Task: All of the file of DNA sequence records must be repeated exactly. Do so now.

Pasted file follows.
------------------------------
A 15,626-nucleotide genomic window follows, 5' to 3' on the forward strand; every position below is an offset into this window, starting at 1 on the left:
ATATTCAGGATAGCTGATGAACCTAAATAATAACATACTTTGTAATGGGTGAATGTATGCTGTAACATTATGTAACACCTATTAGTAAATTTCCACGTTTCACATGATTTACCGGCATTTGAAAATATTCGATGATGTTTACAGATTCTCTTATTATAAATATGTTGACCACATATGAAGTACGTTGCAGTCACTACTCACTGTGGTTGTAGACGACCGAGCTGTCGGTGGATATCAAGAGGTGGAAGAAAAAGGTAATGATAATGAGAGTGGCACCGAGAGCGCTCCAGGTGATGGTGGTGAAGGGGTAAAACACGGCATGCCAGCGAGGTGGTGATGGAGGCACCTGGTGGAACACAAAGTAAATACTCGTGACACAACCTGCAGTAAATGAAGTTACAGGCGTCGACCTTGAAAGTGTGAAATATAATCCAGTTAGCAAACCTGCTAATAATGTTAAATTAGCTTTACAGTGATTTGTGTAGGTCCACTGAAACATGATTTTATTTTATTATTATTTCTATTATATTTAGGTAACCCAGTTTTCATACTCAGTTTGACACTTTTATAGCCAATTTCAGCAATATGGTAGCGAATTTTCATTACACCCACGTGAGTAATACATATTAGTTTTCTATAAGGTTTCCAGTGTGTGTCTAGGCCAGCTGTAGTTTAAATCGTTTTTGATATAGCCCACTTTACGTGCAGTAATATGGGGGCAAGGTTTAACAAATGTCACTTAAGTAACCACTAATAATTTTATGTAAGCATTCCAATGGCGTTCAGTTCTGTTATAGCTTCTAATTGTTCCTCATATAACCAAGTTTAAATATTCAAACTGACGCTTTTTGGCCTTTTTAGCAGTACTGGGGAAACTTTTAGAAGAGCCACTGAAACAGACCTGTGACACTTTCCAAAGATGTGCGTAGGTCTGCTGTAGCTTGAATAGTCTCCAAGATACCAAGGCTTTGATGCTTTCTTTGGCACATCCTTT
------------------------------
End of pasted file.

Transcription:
A 15,626-nucleotide genomic window follows, 5' to 3' on the forward strand; every position below is an offset into this window, starting at 1 on the left:
ATATTCAGGATAGCTGATGAACCTAAATAATAACATACTTTGTAATGGGTGAATGTATGCTGTAACATTATGTAACACCTATTAGTAAATTTCCACGTTTCACATGATTTACCGGCATTTGAAAATATTCGATGATGTTTACAGATTCTCTTATTATAAATATGTTGACCACATATGAAGTACGTTGCAGTCACTACTCACTGTGGTTGTAGACGACCGAGCTGTCGGTGGATATCAAGAGGTGGAAGAAAAAGGTAATGATAATGAGAGTGGCACCGAGAGCGCTCCAGGTGATGGTGGTGAAGGGGTAAAACACGGCATGCCAGCGAGGTGGTGATGGAGGCACCTGGTGGAACACAAAGTAAATACTCGTGACACAACCTGCAGTAAATGAAGTTACAGGCGTCGACCTTGAAAGTGTGAAATATAATCCAGTTAGCAAACCTGCTAATAATGTTAAATTAGCTTTACAGTGATTTGTGTAGGTCCACTGAAACATGATTTTATTTTATTATTATTTCTATTATATTTAGGTAACCCAGTTTTCATACTCAGTTTGACACTTTTATAGCCAATTTCAGCAATATGGTAGCGAATTTTCATTACACCCACGTGAGTAATACATATTAGTTTTCTATAAGGTTTCCAGTGTGTGTCTAGGCCAGCTGTAGTTTAAATCGTTTTTGATATAGCCCACTTTACGTGCAGTAATATGGGGGCAAGGTTTAACAAATGTCACTTAAGTAACCACTAATAATTTTATGTAAGCATTCCAATGGCGTTCAGTTCTGTTATAGCTTCTAATTGTTCCTCATATAACCAAGTTTAAATATTCAAACTGACGCTTTTTGGCCTTTTTAGCAGTACTGGGGAAACTTTTAGAAGAGCCACTGAAACAGACCTGTGACACTTTCCAAAGATGTGCGTAGGTCTGCTGTAGCTTGAATAGTCTCCAAGATACCAAGGCTTTGATGCTTTCTTTGGCACATCCTTT